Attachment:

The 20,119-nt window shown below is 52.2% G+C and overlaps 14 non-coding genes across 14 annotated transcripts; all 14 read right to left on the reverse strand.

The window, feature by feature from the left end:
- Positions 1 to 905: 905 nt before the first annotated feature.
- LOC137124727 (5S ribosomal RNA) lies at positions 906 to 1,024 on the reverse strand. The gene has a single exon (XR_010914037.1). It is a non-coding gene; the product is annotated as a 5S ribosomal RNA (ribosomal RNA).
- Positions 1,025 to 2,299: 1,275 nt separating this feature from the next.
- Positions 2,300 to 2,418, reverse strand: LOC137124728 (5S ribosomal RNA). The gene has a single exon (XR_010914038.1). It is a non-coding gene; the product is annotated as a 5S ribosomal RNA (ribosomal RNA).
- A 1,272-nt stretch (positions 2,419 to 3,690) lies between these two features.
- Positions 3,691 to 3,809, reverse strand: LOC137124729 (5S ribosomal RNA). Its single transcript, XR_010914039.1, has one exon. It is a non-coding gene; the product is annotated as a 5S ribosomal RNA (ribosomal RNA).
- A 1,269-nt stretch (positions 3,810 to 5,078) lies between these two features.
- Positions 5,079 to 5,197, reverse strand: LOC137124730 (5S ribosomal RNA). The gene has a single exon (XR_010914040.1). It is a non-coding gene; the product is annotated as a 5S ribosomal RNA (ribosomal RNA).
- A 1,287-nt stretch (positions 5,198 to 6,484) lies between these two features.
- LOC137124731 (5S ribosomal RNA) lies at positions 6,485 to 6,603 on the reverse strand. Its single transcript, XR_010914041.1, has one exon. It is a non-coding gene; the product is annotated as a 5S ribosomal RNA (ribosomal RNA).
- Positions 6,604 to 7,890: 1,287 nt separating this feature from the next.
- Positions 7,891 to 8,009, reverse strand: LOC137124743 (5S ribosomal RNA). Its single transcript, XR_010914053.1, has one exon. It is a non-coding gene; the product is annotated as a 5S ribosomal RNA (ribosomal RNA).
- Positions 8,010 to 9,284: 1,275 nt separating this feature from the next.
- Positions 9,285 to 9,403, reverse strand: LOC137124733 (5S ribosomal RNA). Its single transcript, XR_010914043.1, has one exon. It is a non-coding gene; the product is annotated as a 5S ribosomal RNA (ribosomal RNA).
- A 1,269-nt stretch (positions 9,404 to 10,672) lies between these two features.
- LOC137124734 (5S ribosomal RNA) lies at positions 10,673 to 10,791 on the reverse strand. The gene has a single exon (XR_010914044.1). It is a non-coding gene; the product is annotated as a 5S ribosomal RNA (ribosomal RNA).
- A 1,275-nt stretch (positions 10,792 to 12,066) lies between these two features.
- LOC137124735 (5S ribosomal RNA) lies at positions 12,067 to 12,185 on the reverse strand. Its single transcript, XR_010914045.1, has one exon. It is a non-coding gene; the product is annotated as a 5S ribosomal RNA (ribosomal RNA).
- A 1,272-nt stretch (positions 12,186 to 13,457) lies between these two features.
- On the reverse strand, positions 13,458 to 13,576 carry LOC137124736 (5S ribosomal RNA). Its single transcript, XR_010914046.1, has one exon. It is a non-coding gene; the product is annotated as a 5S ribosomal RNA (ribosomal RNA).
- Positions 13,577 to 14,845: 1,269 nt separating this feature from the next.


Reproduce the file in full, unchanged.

The 20,119-nt window shown below is 52.2% G+C and overlaps 14 non-coding genes across 14 annotated transcripts; all 14 read right to left on the reverse strand.

The window, feature by feature from the left end:
- Positions 1 to 905: 905 nt before the first annotated feature.
- LOC137124727 (5S ribosomal RNA) lies at positions 906 to 1,024 on the reverse strand. The gene has a single exon (XR_010914037.1). It is a non-coding gene; the product is annotated as a 5S ribosomal RNA (ribosomal RNA).
- Positions 1,025 to 2,299: 1,275 nt separating this feature from the next.
- Positions 2,300 to 2,418, reverse strand: LOC137124728 (5S ribosomal RNA). The gene has a single exon (XR_010914038.1). It is a non-coding gene; the product is annotated as a 5S ribosomal RNA (ribosomal RNA).
- A 1,272-nt stretch (positions 2,419 to 3,690) lies between these two features.
- Positions 3,691 to 3,809, reverse strand: LOC137124729 (5S ribosomal RNA). Its single transcript, XR_010914039.1, has one exon. It is a non-coding gene; the product is annotated as a 5S ribosomal RNA (ribosomal RNA).
- A 1,269-nt stretch (positions 3,810 to 5,078) lies between these two features.
- Positions 5,079 to 5,197, reverse strand: LOC137124730 (5S ribosomal RNA). The gene has a single exon (XR_010914040.1). It is a non-coding gene; the product is annotated as a 5S ribosomal RNA (ribosomal RNA).
- A 1,287-nt stretch (positions 5,198 to 6,484) lies between these two features.
- LOC137124731 (5S ribosomal RNA) lies at positions 6,485 to 6,603 on the reverse strand. Its single transcript, XR_010914041.1, has one exon. It is a non-coding gene; the product is annotated as a 5S ribosomal RNA (ribosomal RNA).
- Positions 6,604 to 7,890: 1,287 nt separating this feature from the next.
- Positions 7,891 to 8,009, reverse strand: LOC137124743 (5S ribosomal RNA). Its single transcript, XR_010914053.1, has one exon. It is a non-coding gene; the product is annotated as a 5S ribosomal RNA (ribosomal RNA).
- Positions 8,010 to 9,284: 1,275 nt separating this feature from the next.
- Positions 9,285 to 9,403, reverse strand: LOC137124733 (5S ribosomal RNA). Its single transcript, XR_010914043.1, has one exon. It is a non-coding gene; the product is annotated as a 5S ribosomal RNA (ribosomal RNA).
- A 1,269-nt stretch (positions 9,404 to 10,672) lies between these two features.
- LOC137124734 (5S ribosomal RNA) lies at positions 10,673 to 10,791 on the reverse strand. The gene has a single exon (XR_010914044.1). It is a non-coding gene; the product is annotated as a 5S ribosomal RNA (ribosomal RNA).
- A 1,275-nt stretch (positions 10,792 to 12,066) lies between these two features.
- LOC137124735 (5S ribosomal RNA) lies at positions 12,067 to 12,185 on the reverse strand. Its single transcript, XR_010914045.1, has one exon. It is a non-coding gene; the product is annotated as a 5S ribosomal RNA (ribosomal RNA).
- A 1,272-nt stretch (positions 12,186 to 13,457) lies between these two features.
- On the reverse strand, positions 13,458 to 13,576 carry LOC137124736 (5S ribosomal RNA). Its single transcript, XR_010914046.1, has one exon. It is a non-coding gene; the product is annotated as a 5S ribosomal RNA (ribosomal RNA).
- Positions 13,577 to 14,845: 1,269 nt separating this feature from the next.